### How Credit Card Interest Work

This article is all about how does credit card interest rate work on the credit card. Credit cards are one of those things that you might use every day without fully understanding the details of how they work. Particularly how your interest charge is calculated each month.

Remember you don’t owe any interest at all as long as you pay off your statement balance in full every month. But if you can’t afford to pay off the statement balance in full you’ll be charged some amount of interest.

## How a credit card cycle bill

Let’s suppose you start the billing cycle with \$700 on your credit card. This is through an extra simplified calculation of how your interest is calculated.

Suppose you keep the \$700 balance on your credit card the whole month and never use it. Pull out your rates and fees table that you got with your credit card and find your APR. Write this down.

In this case, this card was 23.99%, but that is your annual percentage rate. if you’re trying to calculate the interest, you owe in one month, you can approximate it by taking your annual percentage rate and dividing it by 12. So it’s about 1.99% each month.

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So if I take my \$700 multiply it by the interest rate for that period. One month I get \$13.98 of interest, this is a rough estimate you have to go down to the daily level. Take your 23.99% APR divide it by 365 the number of days in the year. This gives you your daily periodic interest rate in a month with 31 days.

My \$700 balance time is my daily rate is 14.26 cents. This is slightly higher than 1398 I got with my estimation method. That’s because there are 31 days in this days in a month with only 30 days or 28 days. The interest owed would be even less remember you’re paying interest for the privilege of holding that debt over time. how does credit card interest rate work on credit card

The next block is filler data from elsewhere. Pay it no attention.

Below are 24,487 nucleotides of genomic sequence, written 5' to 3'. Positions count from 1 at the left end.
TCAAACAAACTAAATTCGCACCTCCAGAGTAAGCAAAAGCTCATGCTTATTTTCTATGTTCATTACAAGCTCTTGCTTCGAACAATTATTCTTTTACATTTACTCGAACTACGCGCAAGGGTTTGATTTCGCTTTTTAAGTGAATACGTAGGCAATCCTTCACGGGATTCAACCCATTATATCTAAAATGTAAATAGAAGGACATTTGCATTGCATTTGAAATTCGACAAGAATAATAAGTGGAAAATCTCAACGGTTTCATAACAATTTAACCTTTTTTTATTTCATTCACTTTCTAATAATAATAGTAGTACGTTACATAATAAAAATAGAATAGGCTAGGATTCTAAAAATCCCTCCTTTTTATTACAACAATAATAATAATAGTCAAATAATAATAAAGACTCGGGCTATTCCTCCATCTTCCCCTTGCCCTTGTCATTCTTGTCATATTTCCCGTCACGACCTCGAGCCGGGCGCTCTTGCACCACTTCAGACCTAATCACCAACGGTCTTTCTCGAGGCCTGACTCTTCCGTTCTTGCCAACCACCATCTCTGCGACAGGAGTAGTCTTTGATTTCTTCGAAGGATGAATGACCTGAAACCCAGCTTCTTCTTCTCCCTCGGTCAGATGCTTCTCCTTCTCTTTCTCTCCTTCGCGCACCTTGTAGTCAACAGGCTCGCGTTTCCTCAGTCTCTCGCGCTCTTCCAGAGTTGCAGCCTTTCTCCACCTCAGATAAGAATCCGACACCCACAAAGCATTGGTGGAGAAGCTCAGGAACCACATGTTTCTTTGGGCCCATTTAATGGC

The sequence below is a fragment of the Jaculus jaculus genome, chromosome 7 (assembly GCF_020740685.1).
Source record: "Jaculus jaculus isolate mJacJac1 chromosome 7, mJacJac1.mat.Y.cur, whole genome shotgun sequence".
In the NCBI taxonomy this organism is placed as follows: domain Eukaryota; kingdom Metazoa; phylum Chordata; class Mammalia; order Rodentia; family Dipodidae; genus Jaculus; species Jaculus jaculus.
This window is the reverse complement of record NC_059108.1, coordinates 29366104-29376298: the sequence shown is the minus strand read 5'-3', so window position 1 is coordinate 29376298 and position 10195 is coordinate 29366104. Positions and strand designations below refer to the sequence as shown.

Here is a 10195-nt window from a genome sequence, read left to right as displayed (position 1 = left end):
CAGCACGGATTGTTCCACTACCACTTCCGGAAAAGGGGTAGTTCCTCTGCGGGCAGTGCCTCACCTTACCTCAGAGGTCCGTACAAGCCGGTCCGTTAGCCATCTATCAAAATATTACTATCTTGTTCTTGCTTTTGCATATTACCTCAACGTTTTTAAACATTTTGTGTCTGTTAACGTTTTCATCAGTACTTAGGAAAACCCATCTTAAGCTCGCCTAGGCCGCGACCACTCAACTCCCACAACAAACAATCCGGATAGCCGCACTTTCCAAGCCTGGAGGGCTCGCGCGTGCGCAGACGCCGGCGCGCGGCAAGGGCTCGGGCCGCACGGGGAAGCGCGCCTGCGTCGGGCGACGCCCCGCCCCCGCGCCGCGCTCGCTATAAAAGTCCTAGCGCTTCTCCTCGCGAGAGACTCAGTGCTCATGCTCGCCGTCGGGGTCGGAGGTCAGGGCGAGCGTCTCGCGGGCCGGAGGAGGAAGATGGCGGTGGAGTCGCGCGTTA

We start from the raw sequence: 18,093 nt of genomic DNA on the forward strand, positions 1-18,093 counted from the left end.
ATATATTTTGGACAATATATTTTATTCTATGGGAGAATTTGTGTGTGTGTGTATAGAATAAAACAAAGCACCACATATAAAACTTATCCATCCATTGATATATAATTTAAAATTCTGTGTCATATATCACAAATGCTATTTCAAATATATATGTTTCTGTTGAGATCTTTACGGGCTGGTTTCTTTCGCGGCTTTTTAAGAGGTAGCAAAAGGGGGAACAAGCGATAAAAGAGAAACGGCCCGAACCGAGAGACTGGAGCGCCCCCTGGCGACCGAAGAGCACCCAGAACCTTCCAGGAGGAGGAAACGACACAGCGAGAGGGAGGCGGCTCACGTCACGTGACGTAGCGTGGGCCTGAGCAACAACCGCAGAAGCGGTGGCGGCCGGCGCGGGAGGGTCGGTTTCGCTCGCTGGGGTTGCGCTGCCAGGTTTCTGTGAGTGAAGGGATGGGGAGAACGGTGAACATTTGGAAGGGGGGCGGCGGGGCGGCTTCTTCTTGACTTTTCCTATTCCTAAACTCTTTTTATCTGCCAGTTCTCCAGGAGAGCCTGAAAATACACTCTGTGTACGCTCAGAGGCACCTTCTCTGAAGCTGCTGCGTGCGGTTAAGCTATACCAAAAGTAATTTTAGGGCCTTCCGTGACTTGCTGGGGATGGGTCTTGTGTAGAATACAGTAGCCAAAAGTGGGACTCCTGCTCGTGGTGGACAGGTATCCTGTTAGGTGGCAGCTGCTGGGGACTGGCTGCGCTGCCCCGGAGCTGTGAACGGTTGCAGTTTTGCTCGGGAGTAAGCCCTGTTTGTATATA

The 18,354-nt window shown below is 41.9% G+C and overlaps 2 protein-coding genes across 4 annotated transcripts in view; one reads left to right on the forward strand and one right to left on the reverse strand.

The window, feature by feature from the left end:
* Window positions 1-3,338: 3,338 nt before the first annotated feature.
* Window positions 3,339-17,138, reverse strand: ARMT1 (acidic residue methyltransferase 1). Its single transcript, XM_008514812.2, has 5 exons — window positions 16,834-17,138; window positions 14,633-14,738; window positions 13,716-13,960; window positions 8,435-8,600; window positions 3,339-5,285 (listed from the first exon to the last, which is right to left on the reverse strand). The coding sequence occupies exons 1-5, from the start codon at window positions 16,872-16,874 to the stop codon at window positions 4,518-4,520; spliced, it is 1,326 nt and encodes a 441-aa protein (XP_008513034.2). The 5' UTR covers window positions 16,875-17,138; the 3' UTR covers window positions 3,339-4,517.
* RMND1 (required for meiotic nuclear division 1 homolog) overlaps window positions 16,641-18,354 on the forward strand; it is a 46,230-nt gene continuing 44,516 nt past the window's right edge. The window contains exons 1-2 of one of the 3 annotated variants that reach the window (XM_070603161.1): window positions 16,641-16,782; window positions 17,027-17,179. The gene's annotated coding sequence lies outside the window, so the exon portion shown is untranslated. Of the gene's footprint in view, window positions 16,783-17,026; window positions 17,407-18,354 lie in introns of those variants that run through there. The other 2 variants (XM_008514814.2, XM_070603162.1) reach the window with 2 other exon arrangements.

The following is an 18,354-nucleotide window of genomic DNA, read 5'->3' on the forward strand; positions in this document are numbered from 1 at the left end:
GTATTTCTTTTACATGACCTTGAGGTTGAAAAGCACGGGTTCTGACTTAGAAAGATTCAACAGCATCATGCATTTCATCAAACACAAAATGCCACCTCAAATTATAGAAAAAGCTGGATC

So if you hold that debt for 31 days, you owe a little bit more interest than if you only hold it for 30 days.

Let’s take a more realistic example. Suppose I start with a \$700 balance on my card but then on day 6, I make a \$69 charge at the grocery store. Now my balance is higher than \$769.45, then maybe I fill up with gas on day 12, I go out to eat on day 17, I buy a gift for my wife on day 21. Now I’m up at a balance of \$852 later in the month maybe around this point is when my payment was due from the previous month.

So I’ve made a payment of say \$300 on day 26. This lowers my balance to only \$552 in one penny.

This is a much more realistic example of typical credit card usage. Now, calculating your interest charge for this month comes down to the average daily balance.

Let’s imagine pushing them out if you calculated it out. You’ve got many more days at \$700 instead of higher values so your average daily balance actually drops. This means you’ll pay less interest. It actually matters what day you make charges on your card.